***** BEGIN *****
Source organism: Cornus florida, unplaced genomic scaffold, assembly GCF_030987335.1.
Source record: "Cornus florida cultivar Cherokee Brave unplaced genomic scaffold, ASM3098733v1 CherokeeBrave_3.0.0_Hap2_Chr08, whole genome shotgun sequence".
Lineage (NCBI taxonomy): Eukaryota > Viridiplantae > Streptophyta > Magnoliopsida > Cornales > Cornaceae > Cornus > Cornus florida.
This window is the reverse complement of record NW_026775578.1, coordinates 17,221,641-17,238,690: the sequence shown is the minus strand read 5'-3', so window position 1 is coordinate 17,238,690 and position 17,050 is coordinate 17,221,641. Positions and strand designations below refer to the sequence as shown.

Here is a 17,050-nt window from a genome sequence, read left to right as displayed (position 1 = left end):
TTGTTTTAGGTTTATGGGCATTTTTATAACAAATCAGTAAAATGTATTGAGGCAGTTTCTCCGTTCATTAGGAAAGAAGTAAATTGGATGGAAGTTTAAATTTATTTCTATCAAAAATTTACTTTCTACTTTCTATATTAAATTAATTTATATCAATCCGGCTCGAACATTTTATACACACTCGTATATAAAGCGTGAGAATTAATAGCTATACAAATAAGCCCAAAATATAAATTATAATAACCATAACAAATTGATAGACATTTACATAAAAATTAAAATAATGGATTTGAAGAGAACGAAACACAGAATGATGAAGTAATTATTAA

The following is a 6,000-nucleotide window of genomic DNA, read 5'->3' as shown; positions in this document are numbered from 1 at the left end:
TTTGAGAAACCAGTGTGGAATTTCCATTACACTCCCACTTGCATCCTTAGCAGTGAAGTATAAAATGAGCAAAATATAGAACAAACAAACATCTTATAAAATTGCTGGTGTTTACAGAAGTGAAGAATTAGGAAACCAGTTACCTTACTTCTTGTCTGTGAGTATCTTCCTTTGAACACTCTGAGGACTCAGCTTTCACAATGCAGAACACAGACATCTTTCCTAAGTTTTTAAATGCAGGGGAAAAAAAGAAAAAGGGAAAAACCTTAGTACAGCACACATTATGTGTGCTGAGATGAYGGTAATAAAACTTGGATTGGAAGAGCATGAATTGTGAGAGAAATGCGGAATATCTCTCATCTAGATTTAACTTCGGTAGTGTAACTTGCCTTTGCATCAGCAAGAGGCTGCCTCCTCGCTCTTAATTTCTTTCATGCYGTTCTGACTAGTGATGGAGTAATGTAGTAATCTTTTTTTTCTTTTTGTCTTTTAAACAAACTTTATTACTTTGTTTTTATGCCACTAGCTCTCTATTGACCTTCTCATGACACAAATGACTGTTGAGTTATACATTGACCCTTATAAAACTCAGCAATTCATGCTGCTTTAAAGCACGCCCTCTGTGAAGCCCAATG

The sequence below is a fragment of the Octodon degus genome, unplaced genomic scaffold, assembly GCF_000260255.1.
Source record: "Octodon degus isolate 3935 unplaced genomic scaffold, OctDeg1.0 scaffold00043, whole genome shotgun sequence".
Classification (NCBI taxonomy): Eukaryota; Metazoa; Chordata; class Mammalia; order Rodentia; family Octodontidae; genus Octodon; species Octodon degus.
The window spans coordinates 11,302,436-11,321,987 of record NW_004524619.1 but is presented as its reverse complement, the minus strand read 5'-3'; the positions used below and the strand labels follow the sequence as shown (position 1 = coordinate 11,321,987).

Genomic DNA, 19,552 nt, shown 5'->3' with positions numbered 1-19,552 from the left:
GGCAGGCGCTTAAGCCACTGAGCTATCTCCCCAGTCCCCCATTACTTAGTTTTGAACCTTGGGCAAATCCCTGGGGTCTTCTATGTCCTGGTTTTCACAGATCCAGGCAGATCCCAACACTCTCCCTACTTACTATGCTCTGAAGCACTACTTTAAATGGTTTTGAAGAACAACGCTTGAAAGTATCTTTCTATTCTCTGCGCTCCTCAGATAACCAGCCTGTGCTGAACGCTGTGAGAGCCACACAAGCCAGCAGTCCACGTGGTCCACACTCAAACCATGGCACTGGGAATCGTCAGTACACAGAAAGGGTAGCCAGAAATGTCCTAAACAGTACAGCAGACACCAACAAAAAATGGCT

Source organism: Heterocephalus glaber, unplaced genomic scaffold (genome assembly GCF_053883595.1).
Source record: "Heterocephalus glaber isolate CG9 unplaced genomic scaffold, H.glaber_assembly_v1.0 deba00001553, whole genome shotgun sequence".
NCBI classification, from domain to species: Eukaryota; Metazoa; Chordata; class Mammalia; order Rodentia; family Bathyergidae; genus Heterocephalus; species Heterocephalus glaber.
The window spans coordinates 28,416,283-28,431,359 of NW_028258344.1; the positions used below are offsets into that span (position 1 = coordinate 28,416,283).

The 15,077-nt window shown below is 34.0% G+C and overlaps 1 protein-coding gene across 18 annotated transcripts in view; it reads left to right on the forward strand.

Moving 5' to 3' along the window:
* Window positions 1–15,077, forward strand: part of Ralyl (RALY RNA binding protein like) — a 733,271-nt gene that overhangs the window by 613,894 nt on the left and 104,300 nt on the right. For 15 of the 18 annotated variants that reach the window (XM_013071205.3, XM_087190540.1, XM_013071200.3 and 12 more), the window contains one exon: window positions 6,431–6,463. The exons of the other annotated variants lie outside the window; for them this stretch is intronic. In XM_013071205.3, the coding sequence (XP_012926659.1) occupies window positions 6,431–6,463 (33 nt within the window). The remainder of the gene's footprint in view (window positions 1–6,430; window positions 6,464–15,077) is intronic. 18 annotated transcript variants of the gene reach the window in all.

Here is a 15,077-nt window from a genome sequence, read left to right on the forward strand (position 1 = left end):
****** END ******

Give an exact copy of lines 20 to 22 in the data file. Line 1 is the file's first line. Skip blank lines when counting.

Moving 5' to 3' along the window:
* Window positions 1–15,077, forward strand: part of Ralyl (RALY RNA binding protein like) — a 733,271-nt gene that overhangs the window by 613,894 nt on the left and 104,300 nt on the right. For 15 of the 18 annotated variants that reach the window (XM_013071205.3, XM_087190540.1, XM_013071200.3 and 12 more), the window contains one exon: window positions 6,431–6,463. The exons of the other annotated variants lie outside the window; for them this stretch is intronic. In XM_013071205.3, the coding sequence (XP_012926659.1) occupies window positions 6,431–6,463 (33 nt within the window). The remainder of the gene's footprint in view (window positions 1–6,430; window positions 6,464–15,077) is intronic. 18 annotated transcript variants of the gene reach the window in all.

Here is a 15,077-nt window from a genome sequence, read left to right on the forward strand (position 1 = left end):